"Wooden manhole cover in Los Angeles County, California, circa 1942. Colonel Carl H. Reeves, superintendent of the Los Angeles County, California, Maintenance Department, lifting a wooden manhole cover into place. Treated to resist termites and decay, each wooden cover saved 500 pounds of metal and could be manufactured without the use of extensive fabricating equipment. A War Production Board (WPB) order prohibited the use of iron and steel for manhole covers."





http://www.sewerhistory.org/grfx/com...mhcvrhist3.htm

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  #7839  
Old Posted May 17, 2012, 6:25 PM
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MichaelRyerson MichaelRyerson is offline
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Quote:
Originally Posted by BifRayRock View Post
Thank you for touching on this subject. Concern in the US regarding foreign made sewer covers had been voiced in the late '80s. Here is an article from 1990: http://news.google.com/newspapers?ni...g=1069,1462217 Do you suppose US Foundries are still responsible for the structural steel used in buildings, bridges and rail systems? Several books and blogs have been written on the subject of manhole/sewer covers. (e.g., http://www.magney.org/photofiles/Man...LosAngeles.htm and http://www.amazon.com/Manhole-Covers.../dp/0870931687)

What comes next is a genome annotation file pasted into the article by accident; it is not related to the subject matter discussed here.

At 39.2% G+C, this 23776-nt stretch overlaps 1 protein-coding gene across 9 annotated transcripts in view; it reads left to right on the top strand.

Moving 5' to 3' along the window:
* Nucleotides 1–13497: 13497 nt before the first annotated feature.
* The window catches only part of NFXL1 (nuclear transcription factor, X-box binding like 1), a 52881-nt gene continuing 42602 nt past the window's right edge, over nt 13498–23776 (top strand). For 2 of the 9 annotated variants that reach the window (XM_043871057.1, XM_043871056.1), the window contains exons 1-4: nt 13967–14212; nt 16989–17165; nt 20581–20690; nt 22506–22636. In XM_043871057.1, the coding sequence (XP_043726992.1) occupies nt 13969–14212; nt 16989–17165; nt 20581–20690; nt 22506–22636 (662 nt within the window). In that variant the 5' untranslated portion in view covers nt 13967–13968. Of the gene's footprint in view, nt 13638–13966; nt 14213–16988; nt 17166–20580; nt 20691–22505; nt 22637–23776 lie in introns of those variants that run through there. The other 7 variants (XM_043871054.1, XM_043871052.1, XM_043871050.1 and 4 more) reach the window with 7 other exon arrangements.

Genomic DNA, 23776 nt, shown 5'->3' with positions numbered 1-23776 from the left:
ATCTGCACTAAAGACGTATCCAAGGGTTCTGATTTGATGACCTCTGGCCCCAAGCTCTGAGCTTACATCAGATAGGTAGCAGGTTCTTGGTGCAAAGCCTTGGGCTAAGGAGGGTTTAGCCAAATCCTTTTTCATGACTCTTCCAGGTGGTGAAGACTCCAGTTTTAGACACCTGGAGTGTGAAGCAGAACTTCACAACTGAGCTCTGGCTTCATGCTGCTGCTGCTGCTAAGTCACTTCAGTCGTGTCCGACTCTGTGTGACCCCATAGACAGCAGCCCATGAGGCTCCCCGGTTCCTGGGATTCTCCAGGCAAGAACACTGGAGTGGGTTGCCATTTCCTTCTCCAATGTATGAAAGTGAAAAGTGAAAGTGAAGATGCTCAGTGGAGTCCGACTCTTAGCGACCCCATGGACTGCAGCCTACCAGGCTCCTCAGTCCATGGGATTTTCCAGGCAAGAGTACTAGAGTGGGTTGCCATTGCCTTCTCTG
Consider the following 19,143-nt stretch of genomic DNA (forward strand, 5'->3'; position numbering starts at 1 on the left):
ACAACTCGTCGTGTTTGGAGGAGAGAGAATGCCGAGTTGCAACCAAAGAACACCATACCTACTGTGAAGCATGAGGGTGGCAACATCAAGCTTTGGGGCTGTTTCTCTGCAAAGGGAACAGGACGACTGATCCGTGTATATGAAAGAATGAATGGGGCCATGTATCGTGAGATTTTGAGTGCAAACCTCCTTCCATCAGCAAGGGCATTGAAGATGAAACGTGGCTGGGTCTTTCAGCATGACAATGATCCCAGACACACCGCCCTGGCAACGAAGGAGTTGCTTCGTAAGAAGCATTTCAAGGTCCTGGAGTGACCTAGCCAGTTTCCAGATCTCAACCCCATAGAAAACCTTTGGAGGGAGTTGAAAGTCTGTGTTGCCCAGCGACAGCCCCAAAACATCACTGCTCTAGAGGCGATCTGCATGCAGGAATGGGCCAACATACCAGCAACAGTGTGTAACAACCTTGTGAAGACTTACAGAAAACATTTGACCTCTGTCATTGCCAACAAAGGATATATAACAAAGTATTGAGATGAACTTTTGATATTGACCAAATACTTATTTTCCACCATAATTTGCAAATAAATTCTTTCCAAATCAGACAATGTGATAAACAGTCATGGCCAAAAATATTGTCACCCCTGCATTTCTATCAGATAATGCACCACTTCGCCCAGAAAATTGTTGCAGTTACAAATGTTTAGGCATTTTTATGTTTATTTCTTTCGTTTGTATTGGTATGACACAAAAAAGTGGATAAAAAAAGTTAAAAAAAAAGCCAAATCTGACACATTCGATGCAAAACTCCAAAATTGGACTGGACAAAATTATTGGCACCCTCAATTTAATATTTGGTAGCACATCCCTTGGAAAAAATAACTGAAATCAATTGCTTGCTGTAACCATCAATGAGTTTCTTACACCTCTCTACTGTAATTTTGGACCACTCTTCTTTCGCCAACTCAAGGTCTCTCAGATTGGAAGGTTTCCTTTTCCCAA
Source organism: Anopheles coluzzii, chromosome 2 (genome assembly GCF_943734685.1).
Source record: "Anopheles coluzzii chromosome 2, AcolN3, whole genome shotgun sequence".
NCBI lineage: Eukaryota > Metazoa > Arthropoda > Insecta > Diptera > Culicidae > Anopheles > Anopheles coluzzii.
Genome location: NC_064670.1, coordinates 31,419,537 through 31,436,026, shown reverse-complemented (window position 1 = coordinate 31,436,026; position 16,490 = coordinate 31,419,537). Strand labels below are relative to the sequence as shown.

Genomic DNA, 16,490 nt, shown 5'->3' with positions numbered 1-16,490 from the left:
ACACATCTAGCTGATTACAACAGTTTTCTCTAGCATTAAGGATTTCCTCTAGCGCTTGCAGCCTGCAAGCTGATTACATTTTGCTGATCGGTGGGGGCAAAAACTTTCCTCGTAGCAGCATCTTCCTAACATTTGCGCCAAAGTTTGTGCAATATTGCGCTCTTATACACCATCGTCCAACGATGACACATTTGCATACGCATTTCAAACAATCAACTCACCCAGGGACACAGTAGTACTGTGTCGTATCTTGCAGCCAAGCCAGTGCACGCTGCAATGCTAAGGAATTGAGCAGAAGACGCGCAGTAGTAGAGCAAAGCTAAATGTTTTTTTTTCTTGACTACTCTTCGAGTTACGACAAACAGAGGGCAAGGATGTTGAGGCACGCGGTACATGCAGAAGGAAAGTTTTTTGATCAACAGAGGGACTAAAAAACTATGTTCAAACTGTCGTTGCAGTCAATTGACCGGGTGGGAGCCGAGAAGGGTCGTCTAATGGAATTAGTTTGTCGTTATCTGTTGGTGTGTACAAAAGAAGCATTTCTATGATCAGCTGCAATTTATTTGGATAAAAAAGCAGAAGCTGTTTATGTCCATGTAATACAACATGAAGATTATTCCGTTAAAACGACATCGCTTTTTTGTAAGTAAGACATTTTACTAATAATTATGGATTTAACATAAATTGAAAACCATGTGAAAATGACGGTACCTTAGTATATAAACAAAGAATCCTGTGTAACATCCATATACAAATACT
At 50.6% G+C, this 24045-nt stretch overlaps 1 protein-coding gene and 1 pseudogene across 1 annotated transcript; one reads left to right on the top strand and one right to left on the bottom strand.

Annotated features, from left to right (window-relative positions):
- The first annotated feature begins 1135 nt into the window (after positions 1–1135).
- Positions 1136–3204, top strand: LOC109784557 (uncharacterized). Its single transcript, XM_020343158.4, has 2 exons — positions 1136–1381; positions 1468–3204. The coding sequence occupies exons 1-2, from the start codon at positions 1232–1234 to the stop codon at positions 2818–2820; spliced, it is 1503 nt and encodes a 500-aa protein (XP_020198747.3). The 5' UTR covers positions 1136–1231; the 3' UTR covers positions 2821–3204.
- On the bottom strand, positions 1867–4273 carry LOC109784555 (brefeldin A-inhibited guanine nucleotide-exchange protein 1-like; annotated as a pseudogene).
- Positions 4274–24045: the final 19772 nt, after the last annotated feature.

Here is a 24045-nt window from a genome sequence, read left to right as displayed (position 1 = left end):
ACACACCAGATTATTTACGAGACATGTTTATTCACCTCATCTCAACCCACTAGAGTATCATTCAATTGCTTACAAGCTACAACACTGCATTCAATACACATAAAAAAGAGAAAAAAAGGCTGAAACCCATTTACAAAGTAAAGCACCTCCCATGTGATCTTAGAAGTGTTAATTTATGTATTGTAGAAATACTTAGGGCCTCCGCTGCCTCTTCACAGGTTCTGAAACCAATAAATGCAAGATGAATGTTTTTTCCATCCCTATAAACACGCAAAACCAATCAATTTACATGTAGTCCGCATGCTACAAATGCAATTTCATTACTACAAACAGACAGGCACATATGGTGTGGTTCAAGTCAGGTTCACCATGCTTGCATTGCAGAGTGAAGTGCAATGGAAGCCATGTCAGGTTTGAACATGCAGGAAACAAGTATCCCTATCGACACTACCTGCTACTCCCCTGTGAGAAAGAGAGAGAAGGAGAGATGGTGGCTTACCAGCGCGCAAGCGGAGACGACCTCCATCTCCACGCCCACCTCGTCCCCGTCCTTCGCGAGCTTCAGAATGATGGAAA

Manhole cover theft is evidently a problem throughout the civilized world and that does not include dropping one on a foot. http://articles.latimes.com/2012/jan...nhole-20120124http://losangeles.cbslocal.com/2011/...s-in-alhambra/


http://www.magney.org/photofiles/Man...lyHills-CA.htm

During the Second Great War, when iron was in short supply, Los Angeles, among other cities, employed wooden manhole covers. These were probably much easier to carve than their metal counterparts.

"Wooden manhole cover in Los Angeles County, California, circa 1942. Colonel Carl H. Reeves, superintendent of the Los Angeles County, California, Maintenance Department, lifting a wooden manhole cover into place. Treated to resist termites and decay, each wooden cover saved 500 pounds of metal and could be manufactured without the use of extensive fabricating equipment. A War Production Board (WPB) order prohibited the use of iron and steel for manhole covers."





http://www.sewerhistory.org/grfx/com...mhcvrhist3.htm

'each...cover saved 500 pounds of metal'?? How? Manhole covers are seriously heavy but still, they can be moved by one man with a long-handled hook and some elbow grease. Are they suggesting manhole covers weighed 500 pounds?
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  #7840  
Old Posted May 17, 2012, 6:49 PM
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Look at this amazing remnant of an old stone wall in the 1400 block of North Broadway.


google street view